This coming weekend, in the night from Saturday to Sunday at 0300, the clocks go forward by one hour to summer time. Most people are happy the change takes place on Saturday night, so that they can get back into a normal rhythm in time for work on Monday morning.
But what people may not realise is that in fact, it takes three days on average for the body to come into line with the new schedule, according to research carried out for multimedia company Telenet.
Telenet has a monopoly in TV distribution in Flanders, so the results are based on Flemish customers (and some in Brussels). However if the results are correct, they may also be assumed to apply more broadly.
In a normal week, for the purposes of the research meaning a week during winter-time when no changes take place, people switch off the TV to go to bed at 2226 from Monday to Thursday, later at 2311 on Friday, and again slightly earlier on Saturday (2307) and Sunday (2304).
On the weekend of the change to summer time, however, the TV is switched off on Friday as normal, but 26 minutes earlier than usual on Saturday at 2241 – presumably in anticipation of losing an hour’s sleep in the night. On Sunday, switching off time is advanced by 38 minutes to 2229.
And the effect continues through the following week: TV goes off 27 minutes earlier than usual on Monday and Tuesday, before going back to normal by Wednesday. The effect, as measured by TV times, is therefore felt from Friday through to Wednesday.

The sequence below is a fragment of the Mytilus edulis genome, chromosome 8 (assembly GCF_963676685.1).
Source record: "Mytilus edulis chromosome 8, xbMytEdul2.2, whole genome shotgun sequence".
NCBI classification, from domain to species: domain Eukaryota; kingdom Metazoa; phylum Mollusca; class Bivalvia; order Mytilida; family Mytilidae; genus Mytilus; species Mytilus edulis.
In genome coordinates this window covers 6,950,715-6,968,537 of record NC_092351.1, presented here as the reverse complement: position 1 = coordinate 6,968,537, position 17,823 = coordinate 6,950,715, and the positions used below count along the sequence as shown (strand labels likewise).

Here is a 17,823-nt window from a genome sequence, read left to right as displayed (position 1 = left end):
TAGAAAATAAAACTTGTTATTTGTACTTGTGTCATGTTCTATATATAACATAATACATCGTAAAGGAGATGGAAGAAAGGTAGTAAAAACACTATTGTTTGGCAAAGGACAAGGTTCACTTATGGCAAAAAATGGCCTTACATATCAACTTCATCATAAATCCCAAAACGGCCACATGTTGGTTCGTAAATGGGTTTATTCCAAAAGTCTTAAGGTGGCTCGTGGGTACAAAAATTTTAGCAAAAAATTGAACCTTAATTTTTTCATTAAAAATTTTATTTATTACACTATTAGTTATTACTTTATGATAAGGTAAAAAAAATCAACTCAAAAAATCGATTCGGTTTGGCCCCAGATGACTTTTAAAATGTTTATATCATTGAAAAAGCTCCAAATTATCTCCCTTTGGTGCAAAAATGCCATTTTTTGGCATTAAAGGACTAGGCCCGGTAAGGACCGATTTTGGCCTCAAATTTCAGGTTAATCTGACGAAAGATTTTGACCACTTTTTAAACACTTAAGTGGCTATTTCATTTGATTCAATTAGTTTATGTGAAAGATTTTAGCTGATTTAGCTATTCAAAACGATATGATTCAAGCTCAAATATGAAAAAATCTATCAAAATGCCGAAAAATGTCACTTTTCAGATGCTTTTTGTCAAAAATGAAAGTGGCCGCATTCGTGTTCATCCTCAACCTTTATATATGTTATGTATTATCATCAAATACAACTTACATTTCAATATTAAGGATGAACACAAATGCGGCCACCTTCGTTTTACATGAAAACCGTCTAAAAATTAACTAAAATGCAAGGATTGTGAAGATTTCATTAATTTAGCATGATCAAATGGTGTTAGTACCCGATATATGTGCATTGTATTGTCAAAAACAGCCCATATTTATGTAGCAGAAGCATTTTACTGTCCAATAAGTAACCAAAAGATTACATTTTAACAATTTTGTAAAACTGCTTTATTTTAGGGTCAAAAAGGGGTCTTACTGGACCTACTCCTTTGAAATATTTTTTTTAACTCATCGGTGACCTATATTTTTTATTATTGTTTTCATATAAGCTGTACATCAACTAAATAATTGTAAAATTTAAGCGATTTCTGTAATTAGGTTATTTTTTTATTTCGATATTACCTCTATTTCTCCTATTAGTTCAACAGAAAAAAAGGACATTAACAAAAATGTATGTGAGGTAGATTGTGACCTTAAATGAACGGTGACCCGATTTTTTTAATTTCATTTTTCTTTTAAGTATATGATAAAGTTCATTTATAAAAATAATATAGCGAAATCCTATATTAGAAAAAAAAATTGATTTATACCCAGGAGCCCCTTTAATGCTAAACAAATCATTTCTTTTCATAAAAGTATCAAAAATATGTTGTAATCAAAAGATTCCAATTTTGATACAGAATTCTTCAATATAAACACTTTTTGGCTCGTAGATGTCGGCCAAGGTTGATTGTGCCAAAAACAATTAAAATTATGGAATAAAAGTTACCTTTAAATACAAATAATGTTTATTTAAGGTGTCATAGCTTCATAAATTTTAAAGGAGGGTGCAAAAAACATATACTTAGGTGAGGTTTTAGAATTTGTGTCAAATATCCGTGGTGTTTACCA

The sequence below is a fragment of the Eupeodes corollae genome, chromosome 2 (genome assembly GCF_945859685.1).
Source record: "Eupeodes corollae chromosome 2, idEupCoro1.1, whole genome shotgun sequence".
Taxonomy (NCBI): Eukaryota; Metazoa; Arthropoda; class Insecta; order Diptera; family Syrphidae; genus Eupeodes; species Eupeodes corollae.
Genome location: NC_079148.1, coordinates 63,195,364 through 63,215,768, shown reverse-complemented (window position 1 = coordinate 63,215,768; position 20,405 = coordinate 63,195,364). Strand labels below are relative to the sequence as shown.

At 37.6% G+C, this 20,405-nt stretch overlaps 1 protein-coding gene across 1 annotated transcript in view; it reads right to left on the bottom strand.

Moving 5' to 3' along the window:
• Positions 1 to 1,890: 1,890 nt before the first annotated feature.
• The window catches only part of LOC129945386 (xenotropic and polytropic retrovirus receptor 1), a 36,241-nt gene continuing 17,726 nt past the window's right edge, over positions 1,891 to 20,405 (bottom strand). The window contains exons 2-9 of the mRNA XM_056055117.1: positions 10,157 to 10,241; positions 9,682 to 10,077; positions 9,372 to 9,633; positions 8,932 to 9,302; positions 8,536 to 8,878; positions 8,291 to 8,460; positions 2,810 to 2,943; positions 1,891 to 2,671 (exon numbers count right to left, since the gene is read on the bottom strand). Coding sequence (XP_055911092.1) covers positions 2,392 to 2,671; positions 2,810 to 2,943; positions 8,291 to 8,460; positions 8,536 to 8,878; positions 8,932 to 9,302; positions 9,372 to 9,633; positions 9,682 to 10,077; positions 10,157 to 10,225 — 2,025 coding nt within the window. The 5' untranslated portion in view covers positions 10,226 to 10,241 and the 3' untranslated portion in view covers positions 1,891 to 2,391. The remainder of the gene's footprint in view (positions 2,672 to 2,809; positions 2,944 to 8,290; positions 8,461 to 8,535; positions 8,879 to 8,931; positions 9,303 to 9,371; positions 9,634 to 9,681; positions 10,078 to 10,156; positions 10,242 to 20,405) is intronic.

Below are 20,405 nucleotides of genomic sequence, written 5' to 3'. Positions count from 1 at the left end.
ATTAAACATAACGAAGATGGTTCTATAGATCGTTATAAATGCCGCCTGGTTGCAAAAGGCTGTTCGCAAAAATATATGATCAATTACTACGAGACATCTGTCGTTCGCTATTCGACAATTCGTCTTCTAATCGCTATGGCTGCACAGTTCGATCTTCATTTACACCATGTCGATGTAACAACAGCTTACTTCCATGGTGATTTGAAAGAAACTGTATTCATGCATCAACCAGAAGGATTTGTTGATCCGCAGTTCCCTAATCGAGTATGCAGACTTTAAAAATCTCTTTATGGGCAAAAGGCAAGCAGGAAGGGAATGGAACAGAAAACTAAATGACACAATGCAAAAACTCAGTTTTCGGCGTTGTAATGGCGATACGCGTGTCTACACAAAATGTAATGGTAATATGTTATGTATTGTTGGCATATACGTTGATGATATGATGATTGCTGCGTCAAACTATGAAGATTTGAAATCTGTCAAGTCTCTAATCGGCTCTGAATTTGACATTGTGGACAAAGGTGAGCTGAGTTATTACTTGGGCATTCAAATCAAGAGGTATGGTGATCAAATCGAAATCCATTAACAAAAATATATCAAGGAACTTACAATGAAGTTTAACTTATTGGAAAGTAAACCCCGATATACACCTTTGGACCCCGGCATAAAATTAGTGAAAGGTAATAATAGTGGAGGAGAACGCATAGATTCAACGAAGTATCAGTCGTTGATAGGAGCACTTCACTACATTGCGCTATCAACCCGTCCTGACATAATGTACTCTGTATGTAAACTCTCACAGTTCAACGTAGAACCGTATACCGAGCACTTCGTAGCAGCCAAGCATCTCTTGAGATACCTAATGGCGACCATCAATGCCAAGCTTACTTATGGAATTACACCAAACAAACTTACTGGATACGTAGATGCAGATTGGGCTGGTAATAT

But those are regional average figures; province by province the differences are huge. Limburg suffers most, turning off the TV up to 78 minutes earlier all the way up to Wednesday or Thursday more than a week after the change. Compare that to 19 minutes in East Flanders, 15 minutes in West Flanders, 12 minutes in Antwerp and only 8 minutes in Flemish Brabant, which includes the figures for Brussels. The report also shows a milder but longer-lasting effect on switching from summer to winter time.
Telenet quotes Dr. Liese Exelmans, who carries out research at the University of Michigan into media use and its effect on sleep patterns:
“In general people believe that an hour more or less sleep doesn’t matter much to them. People have a great deal of difficulty going to bed on time. They feel tired during the day, but have accepted that as normal. From that point of view the results are worth noting: the switch to summer time does seem to have an influence on TV watching. People are well aware of the switch, and make adjustments to their daily rituals. These results show that the switch to winter and summer time are powerful stimuli that can influence well-established habits.”